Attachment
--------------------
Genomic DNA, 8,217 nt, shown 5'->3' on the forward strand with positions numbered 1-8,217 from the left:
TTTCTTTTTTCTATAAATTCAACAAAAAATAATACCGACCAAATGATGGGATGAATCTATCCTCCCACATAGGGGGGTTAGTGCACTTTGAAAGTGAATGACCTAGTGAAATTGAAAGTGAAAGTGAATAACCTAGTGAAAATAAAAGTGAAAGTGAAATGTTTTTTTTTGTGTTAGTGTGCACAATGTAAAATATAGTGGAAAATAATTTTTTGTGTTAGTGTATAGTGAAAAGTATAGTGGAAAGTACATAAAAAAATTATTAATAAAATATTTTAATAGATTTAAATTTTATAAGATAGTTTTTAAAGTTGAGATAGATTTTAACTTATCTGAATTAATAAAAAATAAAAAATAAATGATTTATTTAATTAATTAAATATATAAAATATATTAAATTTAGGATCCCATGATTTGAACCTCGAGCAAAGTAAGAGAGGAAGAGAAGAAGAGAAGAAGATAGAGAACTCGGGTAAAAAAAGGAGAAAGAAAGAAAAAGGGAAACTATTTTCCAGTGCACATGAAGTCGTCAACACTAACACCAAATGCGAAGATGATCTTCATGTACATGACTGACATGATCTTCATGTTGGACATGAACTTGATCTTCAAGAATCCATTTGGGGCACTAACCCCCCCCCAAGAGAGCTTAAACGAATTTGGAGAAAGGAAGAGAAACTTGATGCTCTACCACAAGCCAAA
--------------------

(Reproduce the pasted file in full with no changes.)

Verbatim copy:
Genomic DNA, 8,217 nt, shown 5'->3' on the forward strand with positions numbered 1-8,217 from the left:
TTTCTTTTTTCTATAAATTCAACAAAAAATAATACCGACCAAATGATGGGATGAATCTATCCTCCCACATAGGGGGGTTAGTGCACTTTGAAAGTGAATGACCTAGTGAAATTGAAAGTGAAAGTGAATAACCTAGTGAAAATAAAAGTGAAAGTGAAATGTTTTTTTTTGTGTTAGTGTGCACAATGTAAAATATAGTGGAAAATAATTTTTTGTGTTAGTGTATAGTGAAAAGTATAGTGGAAAGTACATAAAAAAATTATTAATAAAATATTTTAATAGATTTAAATTTTATAAGATAGTTTTTAAAGTTGAGATAGATTTTAACTTATCTGAATTAATAAAAAATAAAAAATAAATGATTTATTTAATTAATTAAATATATAAAATATATTAAATTTAGGATCCCATGATTTGAACCTCGAGCAAAGTAAGAGAGGAAGAGAAGAAGAGAAGAAGATAGAGAACTCGGGTAAAAAAAGGAGAAAGAAAGAAAAAGGGAAACTATTTTCCAGTGCACATGAAGTCGTCAACACTAACACCAAATGCGAAGATGATCTTCATGTACATGACTGACATGATCTTCATGTTGGACATGAACTTGATCTTCAAGAATCCATTTGGGGCACTAACCCCCCCCCAAGAGAGCTTAAACGAATTTGGAGAAAGGAAGAGAAACTTGATGCTCTACCACAAGCCAAA